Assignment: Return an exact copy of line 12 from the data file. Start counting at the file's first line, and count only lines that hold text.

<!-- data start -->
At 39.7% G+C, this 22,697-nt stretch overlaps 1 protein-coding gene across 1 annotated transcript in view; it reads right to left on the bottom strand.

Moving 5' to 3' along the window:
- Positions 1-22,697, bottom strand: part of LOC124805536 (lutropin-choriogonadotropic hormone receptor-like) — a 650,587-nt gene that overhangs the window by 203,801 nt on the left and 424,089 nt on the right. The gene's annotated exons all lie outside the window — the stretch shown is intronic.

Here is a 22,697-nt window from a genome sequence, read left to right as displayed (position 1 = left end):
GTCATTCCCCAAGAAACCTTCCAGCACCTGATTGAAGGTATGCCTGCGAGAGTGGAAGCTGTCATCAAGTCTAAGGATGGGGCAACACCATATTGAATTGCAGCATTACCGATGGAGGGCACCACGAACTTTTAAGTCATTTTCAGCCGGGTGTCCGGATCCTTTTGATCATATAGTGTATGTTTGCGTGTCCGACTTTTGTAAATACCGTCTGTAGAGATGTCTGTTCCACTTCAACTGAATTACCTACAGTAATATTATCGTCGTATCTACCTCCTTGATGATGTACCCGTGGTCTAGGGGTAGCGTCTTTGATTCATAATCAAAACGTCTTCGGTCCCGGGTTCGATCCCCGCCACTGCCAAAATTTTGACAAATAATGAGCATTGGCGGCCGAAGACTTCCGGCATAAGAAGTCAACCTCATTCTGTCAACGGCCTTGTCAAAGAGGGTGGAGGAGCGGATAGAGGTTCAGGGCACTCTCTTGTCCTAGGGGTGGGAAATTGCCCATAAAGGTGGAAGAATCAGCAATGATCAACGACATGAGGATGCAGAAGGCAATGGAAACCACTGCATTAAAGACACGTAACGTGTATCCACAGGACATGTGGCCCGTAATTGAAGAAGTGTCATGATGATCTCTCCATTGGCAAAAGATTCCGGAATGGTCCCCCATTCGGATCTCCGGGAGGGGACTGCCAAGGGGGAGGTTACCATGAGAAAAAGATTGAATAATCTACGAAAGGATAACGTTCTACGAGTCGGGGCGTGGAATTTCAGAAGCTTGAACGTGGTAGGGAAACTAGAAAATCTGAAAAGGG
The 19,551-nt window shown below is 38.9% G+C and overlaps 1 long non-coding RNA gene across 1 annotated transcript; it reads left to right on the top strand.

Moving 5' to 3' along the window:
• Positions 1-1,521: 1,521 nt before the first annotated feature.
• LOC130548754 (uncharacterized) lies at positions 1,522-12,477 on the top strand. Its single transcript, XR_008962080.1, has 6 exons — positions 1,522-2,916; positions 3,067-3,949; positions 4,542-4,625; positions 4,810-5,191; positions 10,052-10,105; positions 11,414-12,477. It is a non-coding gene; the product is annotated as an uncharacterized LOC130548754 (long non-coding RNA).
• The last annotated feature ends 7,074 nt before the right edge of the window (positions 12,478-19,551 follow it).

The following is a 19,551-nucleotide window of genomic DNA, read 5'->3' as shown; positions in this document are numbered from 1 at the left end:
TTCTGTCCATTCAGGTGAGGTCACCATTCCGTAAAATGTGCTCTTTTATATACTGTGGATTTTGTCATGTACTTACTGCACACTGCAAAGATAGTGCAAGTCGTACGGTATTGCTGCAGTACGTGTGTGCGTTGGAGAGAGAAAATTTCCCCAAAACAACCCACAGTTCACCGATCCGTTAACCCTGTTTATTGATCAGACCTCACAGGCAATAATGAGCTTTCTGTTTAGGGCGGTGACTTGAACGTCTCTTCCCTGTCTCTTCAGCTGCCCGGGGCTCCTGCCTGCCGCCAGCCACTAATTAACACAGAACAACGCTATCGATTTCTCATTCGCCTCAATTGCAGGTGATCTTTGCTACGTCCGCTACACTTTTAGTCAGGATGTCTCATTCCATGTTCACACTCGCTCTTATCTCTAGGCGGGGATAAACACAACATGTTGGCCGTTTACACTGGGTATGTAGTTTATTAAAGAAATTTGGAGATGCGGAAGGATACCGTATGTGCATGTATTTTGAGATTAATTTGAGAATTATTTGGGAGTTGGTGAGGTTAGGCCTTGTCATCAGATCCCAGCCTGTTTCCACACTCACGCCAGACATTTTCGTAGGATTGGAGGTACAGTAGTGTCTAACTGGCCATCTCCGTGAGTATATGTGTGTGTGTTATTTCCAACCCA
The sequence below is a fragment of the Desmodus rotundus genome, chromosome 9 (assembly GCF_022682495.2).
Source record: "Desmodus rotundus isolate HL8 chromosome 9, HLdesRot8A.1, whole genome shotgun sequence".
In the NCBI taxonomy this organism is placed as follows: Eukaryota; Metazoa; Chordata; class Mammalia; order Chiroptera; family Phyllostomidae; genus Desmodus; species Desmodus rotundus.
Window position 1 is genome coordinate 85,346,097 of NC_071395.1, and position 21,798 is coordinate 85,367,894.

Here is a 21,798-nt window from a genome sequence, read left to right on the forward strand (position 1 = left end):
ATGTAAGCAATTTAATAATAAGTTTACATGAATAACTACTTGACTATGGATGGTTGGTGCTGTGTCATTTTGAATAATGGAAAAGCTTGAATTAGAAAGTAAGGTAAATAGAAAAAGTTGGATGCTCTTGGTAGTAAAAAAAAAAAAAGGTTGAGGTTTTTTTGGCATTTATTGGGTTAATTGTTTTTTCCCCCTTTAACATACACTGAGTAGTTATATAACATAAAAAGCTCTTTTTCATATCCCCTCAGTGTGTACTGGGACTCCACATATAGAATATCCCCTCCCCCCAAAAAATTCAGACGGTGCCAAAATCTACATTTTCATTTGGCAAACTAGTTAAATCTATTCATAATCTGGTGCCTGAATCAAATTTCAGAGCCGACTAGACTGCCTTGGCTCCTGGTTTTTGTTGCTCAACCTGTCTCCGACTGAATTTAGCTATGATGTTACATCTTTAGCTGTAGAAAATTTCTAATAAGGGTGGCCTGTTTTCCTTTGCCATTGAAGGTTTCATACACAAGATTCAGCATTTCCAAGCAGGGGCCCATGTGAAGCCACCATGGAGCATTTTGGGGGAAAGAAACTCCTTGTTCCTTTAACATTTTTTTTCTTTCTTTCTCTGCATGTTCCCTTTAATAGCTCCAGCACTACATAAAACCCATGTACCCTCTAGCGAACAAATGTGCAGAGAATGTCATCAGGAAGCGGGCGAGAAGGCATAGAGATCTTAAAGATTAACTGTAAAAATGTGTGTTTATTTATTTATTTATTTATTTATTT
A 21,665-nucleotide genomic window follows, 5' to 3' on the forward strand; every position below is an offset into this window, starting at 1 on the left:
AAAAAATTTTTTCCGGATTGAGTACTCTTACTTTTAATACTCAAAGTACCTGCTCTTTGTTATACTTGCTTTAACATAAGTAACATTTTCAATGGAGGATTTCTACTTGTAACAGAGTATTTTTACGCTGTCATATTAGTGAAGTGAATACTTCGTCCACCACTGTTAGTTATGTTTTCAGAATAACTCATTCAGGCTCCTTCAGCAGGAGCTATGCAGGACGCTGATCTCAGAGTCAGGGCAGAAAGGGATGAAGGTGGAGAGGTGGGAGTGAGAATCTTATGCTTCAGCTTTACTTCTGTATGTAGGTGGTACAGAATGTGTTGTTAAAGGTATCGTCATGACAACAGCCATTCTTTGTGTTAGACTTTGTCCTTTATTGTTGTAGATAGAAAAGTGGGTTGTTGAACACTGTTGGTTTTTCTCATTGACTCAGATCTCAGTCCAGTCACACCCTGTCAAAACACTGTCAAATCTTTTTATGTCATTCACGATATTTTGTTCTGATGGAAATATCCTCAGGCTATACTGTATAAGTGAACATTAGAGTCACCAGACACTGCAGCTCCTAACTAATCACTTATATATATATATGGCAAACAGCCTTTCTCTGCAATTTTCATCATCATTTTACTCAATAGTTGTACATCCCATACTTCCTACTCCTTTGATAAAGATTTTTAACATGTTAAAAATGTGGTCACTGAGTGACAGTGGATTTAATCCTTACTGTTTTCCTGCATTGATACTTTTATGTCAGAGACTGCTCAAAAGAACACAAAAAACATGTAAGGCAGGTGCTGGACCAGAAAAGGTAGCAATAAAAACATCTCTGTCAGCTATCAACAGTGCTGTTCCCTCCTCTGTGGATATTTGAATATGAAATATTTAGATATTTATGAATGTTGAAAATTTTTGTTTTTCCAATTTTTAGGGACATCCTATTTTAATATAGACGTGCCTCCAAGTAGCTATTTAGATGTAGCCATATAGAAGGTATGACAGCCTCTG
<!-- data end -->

TTCTGTCCATTCAGGTGAGGTCACCATTCCGTAAAATGTGCTCTTTTATATACTGTGGATTTTGTCATGTACTTACTGCACACTGCAAAGATAGTGCAAGTCGTACGGTATTGCTGCAGTACGTGTGTGCGTTGGAGAGAGAAAATTTCCCCAAAACAACCCACAGTTCACCGATCCGTTAACCCTGTTTATTGATCAGACCTCACAGGCAATAATGAGCTTTCTGTTTAGGGCGGTGACTTGAACGTCTCTTCCCTGTCTCTTCAGCTGCCCGGGGCTCCTGCCTGCCGCCAGCCACTAATTAACACAGAACAACGCTATCGATTTCTCATTCGCCTCAATTGCAGGTGATCTTTGCTACGTCCGCTACACTTTTAGTCAGGATGTCTCATTCCATGTTCACACTCGCTCTTATCTCTAGGCGGGGATAAACACAACATGTTGGCCGTTTACACTGGGTATGTAGTTTATTAAAGAAATTTGGAGATGCGGAAGGATACCGTATGTGCATGTATTTTGAGATTAATTTGAGAATTATTTGGGAGTTGGTGAGGTTAGGCCTTGTCATCAGATCCCAGCCTGTTTCCACACTCACGCCAGACATTTTCGTAGGATTGGAGGTACAGTAGTGTCTAACTGGCCATCTCCGTGAGTATATGTGTGTGTGTTATTTCCAACCCA